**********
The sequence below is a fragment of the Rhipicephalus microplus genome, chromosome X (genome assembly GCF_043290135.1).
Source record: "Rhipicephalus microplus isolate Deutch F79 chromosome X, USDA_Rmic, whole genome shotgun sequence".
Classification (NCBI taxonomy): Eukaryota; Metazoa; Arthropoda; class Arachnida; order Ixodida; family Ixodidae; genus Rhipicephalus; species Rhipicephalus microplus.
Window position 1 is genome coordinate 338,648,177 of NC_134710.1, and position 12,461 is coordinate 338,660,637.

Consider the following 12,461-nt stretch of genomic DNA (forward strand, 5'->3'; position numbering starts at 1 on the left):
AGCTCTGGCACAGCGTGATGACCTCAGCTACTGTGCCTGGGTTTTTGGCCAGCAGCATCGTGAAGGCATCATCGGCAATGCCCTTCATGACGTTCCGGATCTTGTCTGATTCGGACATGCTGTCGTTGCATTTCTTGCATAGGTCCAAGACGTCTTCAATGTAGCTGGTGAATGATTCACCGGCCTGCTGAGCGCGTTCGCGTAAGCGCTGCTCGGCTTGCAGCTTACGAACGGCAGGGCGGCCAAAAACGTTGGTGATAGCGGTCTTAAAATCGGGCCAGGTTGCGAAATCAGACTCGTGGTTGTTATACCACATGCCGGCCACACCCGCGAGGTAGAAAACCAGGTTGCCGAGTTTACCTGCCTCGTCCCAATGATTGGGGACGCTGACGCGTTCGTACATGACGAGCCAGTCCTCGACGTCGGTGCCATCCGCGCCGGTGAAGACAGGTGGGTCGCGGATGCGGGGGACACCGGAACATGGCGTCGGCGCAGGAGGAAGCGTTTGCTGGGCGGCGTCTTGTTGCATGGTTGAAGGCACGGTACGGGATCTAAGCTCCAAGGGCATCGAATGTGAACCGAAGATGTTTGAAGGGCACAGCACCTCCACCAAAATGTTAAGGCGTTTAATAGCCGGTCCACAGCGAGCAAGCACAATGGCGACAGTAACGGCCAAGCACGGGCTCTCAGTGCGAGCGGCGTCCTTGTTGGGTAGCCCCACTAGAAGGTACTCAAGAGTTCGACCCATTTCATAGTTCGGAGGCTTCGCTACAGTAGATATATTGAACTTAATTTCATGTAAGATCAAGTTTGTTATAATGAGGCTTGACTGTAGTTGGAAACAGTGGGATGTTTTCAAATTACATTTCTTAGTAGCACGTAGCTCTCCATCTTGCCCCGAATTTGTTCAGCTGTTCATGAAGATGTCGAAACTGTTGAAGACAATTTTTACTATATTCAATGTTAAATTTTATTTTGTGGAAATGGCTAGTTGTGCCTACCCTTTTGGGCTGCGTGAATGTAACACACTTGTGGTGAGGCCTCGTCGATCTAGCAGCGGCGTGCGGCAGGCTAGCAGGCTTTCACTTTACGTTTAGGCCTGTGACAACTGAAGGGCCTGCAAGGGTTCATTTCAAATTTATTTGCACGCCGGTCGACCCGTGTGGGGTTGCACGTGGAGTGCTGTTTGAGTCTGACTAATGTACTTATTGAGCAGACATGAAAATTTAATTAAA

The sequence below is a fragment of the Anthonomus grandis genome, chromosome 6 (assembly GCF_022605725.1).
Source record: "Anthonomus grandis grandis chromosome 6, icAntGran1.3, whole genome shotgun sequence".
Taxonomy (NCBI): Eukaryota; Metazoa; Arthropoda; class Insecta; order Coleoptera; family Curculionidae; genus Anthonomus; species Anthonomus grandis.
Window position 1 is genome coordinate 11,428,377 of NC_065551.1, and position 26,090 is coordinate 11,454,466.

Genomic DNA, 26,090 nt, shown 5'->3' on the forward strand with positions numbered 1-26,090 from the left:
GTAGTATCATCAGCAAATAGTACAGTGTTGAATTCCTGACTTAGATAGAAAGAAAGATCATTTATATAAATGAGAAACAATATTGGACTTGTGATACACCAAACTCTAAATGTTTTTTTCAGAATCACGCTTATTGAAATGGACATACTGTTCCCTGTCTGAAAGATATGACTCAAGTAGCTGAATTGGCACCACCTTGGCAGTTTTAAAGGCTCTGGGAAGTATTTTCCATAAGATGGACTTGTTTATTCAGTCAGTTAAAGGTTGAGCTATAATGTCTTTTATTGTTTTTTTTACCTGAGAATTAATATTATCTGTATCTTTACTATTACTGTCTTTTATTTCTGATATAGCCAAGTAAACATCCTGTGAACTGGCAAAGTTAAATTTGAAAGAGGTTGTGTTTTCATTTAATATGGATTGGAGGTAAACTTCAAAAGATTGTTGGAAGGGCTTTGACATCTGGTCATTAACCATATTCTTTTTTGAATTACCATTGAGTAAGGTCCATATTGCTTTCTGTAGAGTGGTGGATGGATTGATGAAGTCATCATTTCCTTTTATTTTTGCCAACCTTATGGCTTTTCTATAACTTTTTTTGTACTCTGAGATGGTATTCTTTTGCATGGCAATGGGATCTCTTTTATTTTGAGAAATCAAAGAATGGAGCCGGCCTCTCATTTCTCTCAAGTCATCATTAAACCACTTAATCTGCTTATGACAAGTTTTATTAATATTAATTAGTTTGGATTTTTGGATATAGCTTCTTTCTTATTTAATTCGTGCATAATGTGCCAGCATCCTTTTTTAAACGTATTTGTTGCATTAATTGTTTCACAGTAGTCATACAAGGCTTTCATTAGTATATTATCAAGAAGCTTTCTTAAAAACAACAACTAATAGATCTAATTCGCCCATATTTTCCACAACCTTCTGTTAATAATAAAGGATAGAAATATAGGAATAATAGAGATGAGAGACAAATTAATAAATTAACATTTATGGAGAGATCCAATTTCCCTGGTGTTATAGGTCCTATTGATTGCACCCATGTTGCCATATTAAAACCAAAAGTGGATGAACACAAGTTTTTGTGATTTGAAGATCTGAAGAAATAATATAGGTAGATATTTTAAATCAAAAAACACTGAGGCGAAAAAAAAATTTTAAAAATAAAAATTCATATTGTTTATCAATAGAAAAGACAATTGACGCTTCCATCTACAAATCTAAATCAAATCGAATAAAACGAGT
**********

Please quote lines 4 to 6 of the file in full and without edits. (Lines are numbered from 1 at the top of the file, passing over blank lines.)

Window position 1 is genome coordinate 338,648,177 of NC_134710.1, and position 12,461 is coordinate 338,660,637.

Consider the following 12,461-nt stretch of genomic DNA (forward strand, 5'->3'; position numbering starts at 1 on the left):
AGCTCTGGCACAGCGTGATGACCTCAGCTACTGTGCCTGGGTTTTTGGCCAGCAGCATCGTGAAGGCATCATCGGCAATGCCCTTCATGACGTTCCGGATCTTGTCTGATTCGGACATGCTGTCGTTGCATTTCTTGCATAGGTCCAAGACGTCTTCAATGTAGCTGGTGAATGATTCACCGGCCTGCTGAGCGCGTTCGCGTAAGCGCTGCTCGGCTTGCAGCTTACGAACGGCAGGGCGGCCAAAAACGTTGGTGATAGCGGTCTTAAAATCGGGCCAGGTTGCGAAATCAGACTCGTGGTTGTTATACCACATGCCGGCCACACCCGCGAGGTAGAAAACCAGGTTGCCGAGTTTACCTGCCTCGTCCCAATGATTGGGGACGCTGACGCGTTCGTACATGACGAGCCAGTCCTCGACGTCGGTGCCATCCGCGCCGGTGAAGACAGGTGGGTCGCGGATGCGGGGGACACCGGAACATGGCGTCGGCGCAGGAGGAAGCGTTTGCTGGGCGGCGTCTTGTTGCATGGTTGAAGGCACGGTACGGGATCTAAGCTCCAAGGGCATCGAATGTGAACCGAAGATGTTTGAAGGGCACAGCACCTCCACCAAAATGTTAAGGCGTTTAATAGCCGGTCCACAGCGAGCAAGCACAATGGCGACAGTAACGGCCAAGCACGGGCTCTCAGTGCGAGCGGCGTCCTTGTTGGGTAGCCCCACTAGAAGGTACTCAAGAGTTCGACCCATTTCATAGTTCGGAGGCTTCGCTACAGTAGATATATTGAACTTAATTTCATGTAAGATCAAGTTTGTTATAATGAGGCTTGACTGTAGTTGGAAACAGTGGGATGTTTTCAAATTACATTTCTTAGTAGCACGTAGCTCTCCATCTTGCCCCGAATTTGTTCAGCTGTTCATGAAGATGTCGAAACTGTTGAAGACAATTTTTACTATATTCAATGTTAAATTTTATTTTGTGGAAATGGCTAGTTGTGCCTACCCTTTTGGGCTGCGTGAATGTAACACACTTGTGGTGAGGCCTCGTCGATCTAGCAGCGGCGTGCGGCAGGCTAGCAGGCTTTCACTTTACGTTTAGGCCTGTGACAACTGAAGGGCCTGCAAGGGTTCATTTCAAATTTATTTGCACGCCGGTCGACCCGTGTGGGGTTGCACGTGGAGTGCTGTTTGAGTCTGACTAATGTACTTATTGAGCAGACATGAAAATTTAATTAAA